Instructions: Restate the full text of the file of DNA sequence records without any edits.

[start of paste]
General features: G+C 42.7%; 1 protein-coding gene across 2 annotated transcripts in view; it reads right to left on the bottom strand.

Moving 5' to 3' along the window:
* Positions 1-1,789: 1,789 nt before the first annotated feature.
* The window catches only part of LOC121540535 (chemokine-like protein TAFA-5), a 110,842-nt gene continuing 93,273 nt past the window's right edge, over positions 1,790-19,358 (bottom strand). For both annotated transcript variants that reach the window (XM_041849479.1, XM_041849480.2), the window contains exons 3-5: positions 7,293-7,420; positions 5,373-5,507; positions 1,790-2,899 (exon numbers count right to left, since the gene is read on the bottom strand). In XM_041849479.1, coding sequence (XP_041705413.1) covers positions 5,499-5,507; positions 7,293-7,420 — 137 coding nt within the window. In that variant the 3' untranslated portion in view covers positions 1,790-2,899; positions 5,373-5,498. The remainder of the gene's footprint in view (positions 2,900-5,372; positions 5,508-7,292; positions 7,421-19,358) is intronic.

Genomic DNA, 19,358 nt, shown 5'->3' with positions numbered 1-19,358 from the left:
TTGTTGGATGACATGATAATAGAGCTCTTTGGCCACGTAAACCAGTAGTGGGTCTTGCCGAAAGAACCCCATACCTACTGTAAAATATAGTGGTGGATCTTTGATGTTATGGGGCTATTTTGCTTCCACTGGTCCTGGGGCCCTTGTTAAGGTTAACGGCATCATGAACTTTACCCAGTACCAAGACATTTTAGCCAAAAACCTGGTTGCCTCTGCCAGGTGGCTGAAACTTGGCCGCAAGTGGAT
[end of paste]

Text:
General features: G+C 42.7%; 1 protein-coding gene across 2 annotated transcripts in view; it reads right to left on the bottom strand.

Moving 5' to 3' along the window:
* Positions 1-1,789: 1,789 nt before the first annotated feature.
* The window catches only part of LOC121540535 (chemokine-like protein TAFA-5), a 110,842-nt gene continuing 93,273 nt past the window's right edge, over positions 1,790-19,358 (bottom strand). For both annotated transcript variants that reach the window (XM_041849479.1, XM_041849480.2), the window contains exons 3-5: positions 7,293-7,420; positions 5,373-5,507; positions 1,790-2,899 (exon numbers count right to left, since the gene is read on the bottom strand). In XM_041849479.1, coding sequence (XP_041705413.1) covers positions 5,499-5,507; positions 7,293-7,420 — 137 coding nt within the window. In that variant the 3' untranslated portion in view covers positions 1,790-2,899; positions 5,373-5,498. The remainder of the gene's footprint in view (positions 2,900-5,372; positions 5,508-7,292; positions 7,421-19,358) is intronic.

Genomic DNA, 19,358 nt, shown 5'->3' with positions numbered 1-19,358 from the left:
TTGTTGGATGACATGATAATAGAGCTCTTTGGCCACGTAAACCAGTAGTGGGTCTTGCCGAAAGAACCCCATACCTACTGTAAAATATAGTGGTGGATCTTTGATGTTATGGGGCTATTTTGCTTCCACTGGTCCTGGGGCCCTTGTTAAGGTTAACGGCATCATGAACTTTACCCAGTACCAAGACATTTTAGCCAAAAACCTGGTTGCCTCTGCCAGGTGGCTGAAACTTGGCCGCAAGTGGAT